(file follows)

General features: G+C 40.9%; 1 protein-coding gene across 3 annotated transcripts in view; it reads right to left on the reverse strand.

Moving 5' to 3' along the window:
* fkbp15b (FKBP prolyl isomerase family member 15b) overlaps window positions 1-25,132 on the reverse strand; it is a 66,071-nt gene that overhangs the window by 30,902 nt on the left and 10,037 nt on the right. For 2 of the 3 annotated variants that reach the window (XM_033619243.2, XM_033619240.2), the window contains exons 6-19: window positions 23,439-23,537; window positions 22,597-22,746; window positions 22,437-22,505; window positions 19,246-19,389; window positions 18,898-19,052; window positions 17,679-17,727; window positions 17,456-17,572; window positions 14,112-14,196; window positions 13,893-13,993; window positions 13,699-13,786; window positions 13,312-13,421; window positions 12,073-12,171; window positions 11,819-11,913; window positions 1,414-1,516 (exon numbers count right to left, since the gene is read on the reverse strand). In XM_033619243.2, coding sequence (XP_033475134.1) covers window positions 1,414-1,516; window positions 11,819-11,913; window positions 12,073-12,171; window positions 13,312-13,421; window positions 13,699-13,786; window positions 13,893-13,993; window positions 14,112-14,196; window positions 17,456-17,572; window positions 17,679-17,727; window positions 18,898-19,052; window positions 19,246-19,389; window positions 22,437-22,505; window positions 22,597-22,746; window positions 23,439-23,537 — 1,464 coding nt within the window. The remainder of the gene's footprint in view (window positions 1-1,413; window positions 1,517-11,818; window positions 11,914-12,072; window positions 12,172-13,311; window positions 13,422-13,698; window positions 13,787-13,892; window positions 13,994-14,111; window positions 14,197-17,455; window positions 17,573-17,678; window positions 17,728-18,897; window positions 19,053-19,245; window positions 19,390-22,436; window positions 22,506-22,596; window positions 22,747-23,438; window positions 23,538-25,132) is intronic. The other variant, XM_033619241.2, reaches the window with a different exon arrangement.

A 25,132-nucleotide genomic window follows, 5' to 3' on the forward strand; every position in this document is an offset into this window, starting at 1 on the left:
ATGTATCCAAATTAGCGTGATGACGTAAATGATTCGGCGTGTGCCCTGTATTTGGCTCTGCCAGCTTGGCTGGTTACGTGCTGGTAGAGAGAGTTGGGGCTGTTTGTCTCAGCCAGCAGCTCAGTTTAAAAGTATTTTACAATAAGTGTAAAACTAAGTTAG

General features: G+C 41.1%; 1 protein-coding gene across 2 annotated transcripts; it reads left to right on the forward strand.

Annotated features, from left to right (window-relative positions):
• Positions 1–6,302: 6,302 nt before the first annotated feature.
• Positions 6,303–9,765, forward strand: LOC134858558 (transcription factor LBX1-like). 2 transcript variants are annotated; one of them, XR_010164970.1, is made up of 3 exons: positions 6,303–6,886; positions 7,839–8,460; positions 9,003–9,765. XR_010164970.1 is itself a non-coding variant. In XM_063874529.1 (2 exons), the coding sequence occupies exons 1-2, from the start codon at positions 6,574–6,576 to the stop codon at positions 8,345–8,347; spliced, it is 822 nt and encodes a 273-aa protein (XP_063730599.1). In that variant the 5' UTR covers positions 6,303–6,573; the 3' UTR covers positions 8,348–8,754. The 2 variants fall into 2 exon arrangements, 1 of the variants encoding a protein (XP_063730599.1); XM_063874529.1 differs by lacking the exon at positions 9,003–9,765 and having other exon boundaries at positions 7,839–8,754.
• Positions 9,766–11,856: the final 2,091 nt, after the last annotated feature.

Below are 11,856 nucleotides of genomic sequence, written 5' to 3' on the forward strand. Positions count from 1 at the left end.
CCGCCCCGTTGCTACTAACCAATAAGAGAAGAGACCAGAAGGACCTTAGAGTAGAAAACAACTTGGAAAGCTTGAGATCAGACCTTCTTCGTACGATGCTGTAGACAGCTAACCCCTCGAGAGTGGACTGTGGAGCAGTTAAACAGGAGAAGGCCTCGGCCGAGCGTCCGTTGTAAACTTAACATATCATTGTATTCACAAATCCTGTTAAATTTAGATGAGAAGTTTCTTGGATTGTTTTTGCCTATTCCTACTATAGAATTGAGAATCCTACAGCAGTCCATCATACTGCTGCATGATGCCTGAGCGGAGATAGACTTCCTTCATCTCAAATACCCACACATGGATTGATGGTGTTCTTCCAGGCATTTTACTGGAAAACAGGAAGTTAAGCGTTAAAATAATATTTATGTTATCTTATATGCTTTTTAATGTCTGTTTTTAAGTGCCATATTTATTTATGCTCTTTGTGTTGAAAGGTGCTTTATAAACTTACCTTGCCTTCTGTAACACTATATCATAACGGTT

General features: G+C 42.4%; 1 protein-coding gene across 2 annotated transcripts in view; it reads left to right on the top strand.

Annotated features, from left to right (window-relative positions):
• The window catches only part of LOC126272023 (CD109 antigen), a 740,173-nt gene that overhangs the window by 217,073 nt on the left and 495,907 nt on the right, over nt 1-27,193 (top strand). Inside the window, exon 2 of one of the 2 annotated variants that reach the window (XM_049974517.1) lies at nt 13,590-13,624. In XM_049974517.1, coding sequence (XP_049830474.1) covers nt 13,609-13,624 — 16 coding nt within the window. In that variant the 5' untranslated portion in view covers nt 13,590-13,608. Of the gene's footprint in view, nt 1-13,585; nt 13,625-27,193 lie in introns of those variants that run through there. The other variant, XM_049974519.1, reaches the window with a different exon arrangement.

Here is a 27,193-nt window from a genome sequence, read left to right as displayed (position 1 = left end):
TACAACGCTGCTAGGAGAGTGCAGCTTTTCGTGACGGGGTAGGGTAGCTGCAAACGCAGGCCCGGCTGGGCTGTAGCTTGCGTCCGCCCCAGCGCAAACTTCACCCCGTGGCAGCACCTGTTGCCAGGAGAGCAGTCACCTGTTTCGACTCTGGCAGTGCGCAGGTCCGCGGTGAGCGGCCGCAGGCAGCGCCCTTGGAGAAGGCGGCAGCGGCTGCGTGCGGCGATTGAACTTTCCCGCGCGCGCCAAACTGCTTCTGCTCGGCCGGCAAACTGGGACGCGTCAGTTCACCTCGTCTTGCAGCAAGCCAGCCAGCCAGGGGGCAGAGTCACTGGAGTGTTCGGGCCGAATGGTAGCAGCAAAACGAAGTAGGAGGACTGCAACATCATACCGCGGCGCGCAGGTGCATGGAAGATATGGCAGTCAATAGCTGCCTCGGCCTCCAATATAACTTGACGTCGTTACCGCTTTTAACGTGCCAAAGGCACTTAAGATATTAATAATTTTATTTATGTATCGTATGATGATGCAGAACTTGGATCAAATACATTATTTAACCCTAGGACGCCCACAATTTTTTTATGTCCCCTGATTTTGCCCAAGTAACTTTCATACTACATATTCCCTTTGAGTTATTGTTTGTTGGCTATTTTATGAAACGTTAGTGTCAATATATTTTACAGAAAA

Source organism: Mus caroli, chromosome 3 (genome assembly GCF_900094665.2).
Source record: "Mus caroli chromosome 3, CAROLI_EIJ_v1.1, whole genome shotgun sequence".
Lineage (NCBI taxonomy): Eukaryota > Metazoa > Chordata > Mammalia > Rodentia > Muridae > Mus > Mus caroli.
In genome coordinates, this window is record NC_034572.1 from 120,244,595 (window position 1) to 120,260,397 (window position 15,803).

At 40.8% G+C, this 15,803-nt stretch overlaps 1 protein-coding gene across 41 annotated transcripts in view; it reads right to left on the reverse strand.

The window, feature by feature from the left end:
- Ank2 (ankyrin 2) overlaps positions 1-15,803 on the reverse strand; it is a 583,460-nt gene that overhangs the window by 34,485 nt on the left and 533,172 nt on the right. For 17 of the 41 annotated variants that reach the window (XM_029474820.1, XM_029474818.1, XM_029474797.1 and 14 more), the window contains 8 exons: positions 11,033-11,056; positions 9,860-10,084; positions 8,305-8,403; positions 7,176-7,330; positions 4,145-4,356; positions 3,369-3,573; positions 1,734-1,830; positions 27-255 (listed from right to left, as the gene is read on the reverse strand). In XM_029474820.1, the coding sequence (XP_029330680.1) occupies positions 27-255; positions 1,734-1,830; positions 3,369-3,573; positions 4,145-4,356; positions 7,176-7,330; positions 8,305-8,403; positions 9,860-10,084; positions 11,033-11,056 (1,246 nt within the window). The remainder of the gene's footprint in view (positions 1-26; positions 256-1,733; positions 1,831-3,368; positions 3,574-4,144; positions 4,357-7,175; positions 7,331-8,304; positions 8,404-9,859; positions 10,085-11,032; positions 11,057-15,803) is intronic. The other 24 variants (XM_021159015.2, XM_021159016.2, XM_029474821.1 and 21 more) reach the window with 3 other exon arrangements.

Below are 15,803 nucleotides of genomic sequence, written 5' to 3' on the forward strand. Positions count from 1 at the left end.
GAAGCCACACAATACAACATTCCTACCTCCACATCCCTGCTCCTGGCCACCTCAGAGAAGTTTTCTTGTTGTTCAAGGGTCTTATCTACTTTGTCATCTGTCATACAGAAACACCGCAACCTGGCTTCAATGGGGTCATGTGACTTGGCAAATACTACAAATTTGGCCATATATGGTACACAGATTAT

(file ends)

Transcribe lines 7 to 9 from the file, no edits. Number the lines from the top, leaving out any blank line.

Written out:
Annotated features, from left to right (window-relative positions):
• Positions 1–6,302: 6,302 nt before the first annotated feature.
• Positions 6,303–9,765, forward strand: LOC134858558 (transcription factor LBX1-like). 2 transcript variants are annotated; one of them, XR_010164970.1, is made up of 3 exons: positions 6,303–6,886; positions 7,839–8,460; positions 9,003–9,765. XR_010164970.1 is itself a non-coding variant. In XM_063874529.1 (2 exons), the coding sequence occupies exons 1-2, from the start codon at positions 6,574–6,576 to the stop codon at positions 8,345–8,347; spliced, it is 822 nt and encodes a 273-aa protein (XP_063730599.1). In that variant the 5' UTR covers positions 6,303–6,573; the 3' UTR covers positions 8,348–8,754. The 2 variants fall into 2 exon arrangements, 1 of the variants encoding a protein (XP_063730599.1); XM_063874529.1 differs by lacking the exon at positions 9,003–9,765 and having other exon boundaries at positions 7,839–8,754.